Question Video: Finding the Standard Deviation for Grouped Data | Nagwa Question Video: Finding the Standard Deviation for Grouped Data | Nagwa

# Question Video: Finding the Standard Deviation for Grouped Data Mathematics • Third Year of Preparatory School

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A quiz was completed by 92 students and their scores were recorded in the following frequency table. Find the standard deviation to two decimal places.

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### Video Transcript

A quiz was completed by 92 students and their scores were recorded in the following frequency table. Find the standard deviation to two decimal places.

The data for the scores achieved by the 92 students in the quiz has been presented in a grouped frequency table. We know that there are 26 students who achieved a score of more than zero and no more than 20, but we donβt know the exact scores for any of the students. We are asked to find the standard deviation of the scores, which is a measure of how dispersed they are about their mean value. But as we donβt know any of the exact values in the dataset, our answer will be an estimate.

We recall that for a dataset with a mean value of π and data values π₯ one, π₯ two up to π₯ π with frequencies π one, π two, up to π π, the standard deviation is given by Ξ£ π₯ is equal to the square root of the sum from π equals one to π of π₯ π minus π squared multiplied by π π over the sum from π equals one to π of π π. Letβs just think about what each of these pieces of notation mean. In the denominator of the fraction under the square root, we have the sum from π equals one to π of π π. Thatβs the sum of the frequencies or in other words the total frequency. In the numerator, we have π₯ π minus π all squared, so we subtract the mean from each data value and then square this. We multiply by the frequency for that data value and then find the sum.

We also need to recall that to calculate the mean of a set of data presented in a frequency table, we use the formula the sum from π equals one to π of π₯ π multiplied by π π over the sum from π equals one to π of π π. Now, the difference here is that instead of having a single π₯-value for each data point, weβre given intervals. And as a result, we canβt directly apply the formulae weβve written down. Instead, we will use the midpoint of each interval as the π₯ π value for that interval as this is our best guess of what the π₯-values are with the least error on average.

To find the midpoint of each interval, we calculate the mean of the endpoints of that interval, so zero plus 20 over two, which gives a midpoint of 10, 20 plus 40 over two, which gives a midpoint of 30, and so on to give the final midpoints 50, 70, and 90. Now, the frequencies π π are given to us in the second row of the table. We need to find the mean π before we can find the standard deviation, so weβll add another row to our table, in which we calculate π₯ π multiplied by π π. Thatβs the midpoint of each interval multiplied by its frequency. That gives the values 260, 300, 1200, 350, and 2430. The sum of these five values is 4540.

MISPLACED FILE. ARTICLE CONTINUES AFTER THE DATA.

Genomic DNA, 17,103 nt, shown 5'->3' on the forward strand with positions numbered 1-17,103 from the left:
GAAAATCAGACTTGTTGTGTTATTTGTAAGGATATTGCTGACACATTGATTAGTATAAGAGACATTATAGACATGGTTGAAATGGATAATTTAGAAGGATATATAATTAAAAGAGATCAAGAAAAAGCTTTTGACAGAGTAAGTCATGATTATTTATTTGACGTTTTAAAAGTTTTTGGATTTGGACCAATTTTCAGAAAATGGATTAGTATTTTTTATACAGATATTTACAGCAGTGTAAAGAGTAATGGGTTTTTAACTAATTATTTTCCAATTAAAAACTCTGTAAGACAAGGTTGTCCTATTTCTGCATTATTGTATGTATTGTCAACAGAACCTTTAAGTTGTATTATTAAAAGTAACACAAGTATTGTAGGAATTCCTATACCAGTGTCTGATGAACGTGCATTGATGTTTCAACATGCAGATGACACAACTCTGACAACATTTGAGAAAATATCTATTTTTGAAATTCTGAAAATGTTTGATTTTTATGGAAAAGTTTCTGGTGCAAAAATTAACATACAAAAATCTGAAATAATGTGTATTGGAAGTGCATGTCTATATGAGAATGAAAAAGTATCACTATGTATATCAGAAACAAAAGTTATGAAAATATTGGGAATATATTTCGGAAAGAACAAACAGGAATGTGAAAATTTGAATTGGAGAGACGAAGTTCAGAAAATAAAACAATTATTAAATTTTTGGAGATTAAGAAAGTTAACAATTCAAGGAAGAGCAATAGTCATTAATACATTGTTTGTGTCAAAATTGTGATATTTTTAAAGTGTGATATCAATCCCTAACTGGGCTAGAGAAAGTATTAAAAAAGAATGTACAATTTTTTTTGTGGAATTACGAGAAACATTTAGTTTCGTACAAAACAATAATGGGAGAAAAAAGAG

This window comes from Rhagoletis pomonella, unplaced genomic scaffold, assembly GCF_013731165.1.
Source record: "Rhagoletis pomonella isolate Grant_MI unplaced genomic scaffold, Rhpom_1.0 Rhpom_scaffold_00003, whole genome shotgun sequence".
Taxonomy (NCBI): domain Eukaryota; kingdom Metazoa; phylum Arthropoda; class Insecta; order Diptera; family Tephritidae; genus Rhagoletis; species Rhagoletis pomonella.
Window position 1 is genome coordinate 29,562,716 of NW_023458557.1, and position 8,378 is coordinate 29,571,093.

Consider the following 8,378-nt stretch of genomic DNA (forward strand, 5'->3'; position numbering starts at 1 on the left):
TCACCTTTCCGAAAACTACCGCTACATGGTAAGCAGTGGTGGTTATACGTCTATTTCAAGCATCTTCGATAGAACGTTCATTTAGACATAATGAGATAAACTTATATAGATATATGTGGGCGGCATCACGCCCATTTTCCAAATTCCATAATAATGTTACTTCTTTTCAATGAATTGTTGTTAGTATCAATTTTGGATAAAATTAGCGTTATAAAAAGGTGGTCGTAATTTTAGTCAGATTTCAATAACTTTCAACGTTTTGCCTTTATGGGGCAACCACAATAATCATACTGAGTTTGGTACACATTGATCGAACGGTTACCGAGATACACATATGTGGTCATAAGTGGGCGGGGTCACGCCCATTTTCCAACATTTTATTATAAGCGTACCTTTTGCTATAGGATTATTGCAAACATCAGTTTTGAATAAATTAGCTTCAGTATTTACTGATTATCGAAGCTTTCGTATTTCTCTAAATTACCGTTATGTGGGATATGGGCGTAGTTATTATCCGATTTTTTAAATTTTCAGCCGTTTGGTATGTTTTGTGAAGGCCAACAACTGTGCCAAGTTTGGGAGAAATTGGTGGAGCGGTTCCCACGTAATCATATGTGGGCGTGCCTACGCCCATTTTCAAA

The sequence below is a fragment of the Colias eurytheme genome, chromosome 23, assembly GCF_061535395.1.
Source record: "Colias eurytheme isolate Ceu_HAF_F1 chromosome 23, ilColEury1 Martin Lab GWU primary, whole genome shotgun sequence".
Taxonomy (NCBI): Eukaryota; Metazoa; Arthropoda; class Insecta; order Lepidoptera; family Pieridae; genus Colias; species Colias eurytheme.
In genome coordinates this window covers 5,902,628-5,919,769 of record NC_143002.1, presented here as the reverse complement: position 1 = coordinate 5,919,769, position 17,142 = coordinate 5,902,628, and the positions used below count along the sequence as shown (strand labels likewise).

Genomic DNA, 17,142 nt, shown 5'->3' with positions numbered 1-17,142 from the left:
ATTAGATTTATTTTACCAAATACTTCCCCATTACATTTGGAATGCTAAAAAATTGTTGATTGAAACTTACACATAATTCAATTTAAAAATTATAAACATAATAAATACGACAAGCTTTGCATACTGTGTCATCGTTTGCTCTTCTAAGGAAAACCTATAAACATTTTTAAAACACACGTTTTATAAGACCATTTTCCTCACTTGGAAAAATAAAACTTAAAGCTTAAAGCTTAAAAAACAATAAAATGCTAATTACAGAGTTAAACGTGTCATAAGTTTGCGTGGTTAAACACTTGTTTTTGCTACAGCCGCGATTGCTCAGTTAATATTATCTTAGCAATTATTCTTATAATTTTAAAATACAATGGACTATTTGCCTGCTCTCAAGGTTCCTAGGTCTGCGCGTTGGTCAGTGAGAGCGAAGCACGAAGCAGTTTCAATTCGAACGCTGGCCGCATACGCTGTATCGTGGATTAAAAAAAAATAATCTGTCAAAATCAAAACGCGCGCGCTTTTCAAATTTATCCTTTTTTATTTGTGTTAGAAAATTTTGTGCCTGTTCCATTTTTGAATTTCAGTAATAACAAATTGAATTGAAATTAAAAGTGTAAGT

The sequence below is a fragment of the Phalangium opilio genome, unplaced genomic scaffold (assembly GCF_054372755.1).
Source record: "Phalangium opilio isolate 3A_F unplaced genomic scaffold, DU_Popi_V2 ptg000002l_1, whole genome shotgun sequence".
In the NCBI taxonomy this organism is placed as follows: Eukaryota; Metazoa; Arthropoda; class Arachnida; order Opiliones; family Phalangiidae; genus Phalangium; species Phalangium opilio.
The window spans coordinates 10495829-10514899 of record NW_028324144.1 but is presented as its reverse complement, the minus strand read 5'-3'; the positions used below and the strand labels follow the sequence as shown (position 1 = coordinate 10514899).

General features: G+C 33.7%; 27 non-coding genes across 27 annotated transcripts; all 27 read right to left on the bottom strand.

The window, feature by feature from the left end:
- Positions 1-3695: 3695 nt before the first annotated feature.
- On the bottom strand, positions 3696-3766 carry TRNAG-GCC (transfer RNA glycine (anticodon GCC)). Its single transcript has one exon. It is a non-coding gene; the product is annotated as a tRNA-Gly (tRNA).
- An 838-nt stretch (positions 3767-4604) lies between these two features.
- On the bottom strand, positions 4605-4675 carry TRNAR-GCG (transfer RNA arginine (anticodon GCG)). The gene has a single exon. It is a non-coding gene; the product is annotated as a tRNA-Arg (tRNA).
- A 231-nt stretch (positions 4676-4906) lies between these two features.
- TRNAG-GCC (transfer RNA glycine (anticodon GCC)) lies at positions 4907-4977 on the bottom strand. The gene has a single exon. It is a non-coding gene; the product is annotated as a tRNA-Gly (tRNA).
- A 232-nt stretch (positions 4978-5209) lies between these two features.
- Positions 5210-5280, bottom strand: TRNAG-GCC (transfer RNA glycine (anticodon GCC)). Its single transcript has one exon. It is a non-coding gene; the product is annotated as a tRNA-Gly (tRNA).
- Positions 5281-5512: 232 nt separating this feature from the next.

We already know that the total frequency the sum form π equals one to five of π sub π is 92. And so we can now calculate the mean of the dataset. Itβs 4540 over 92. In its simplest fractional form, thatβs 1135 over 23 and as a decimal 49.34 continuing.

So, weβve calculated an estimate for the mean of the dataset, and now we need to work through the process of finding the standard deviation. Weβre going to need to add various rows to our table: one for subtracting the mean from each of the midpoints, one for squaring each of these values, and the final row for multiplying by the corresponding frequency. Weβre going to use exact values throughout. So, to subtract the mean from each midpoint, weβre going to subtract the fractional value of 1135 over 23. That gives the values negative 39.3478 continuing, negative 19.3478 continuing, 0.6521 continuing, 20.6521 continuing, and 40.6521 continuing.

Weβre then going to square each of these values, and in fact you may find it more efficient to square each value immediately after you calculated it. So, we populate this row in the table. Next, we need to multiply each of these values by the frequency for that class. And again, you may find it more efficient to do this as you calculate each value. So, you may prefer to work down each column rather than across each row.

So, weβve now completed the table. To find the standard deviation, we need to calculate the sum of the five values in the bottom row of the table, divide by the total frequency, which we know to be 92, and then find the square root. That gives the square root of 90760.8695 continuing over 92. As a decimal, that is 31.4090 continuing. And then we round to two decimal places as required to give 31.41. We found then that the standard deviation of the scores, which remember is an estimate because the data were grouped, is 31.41 to two decimal places.

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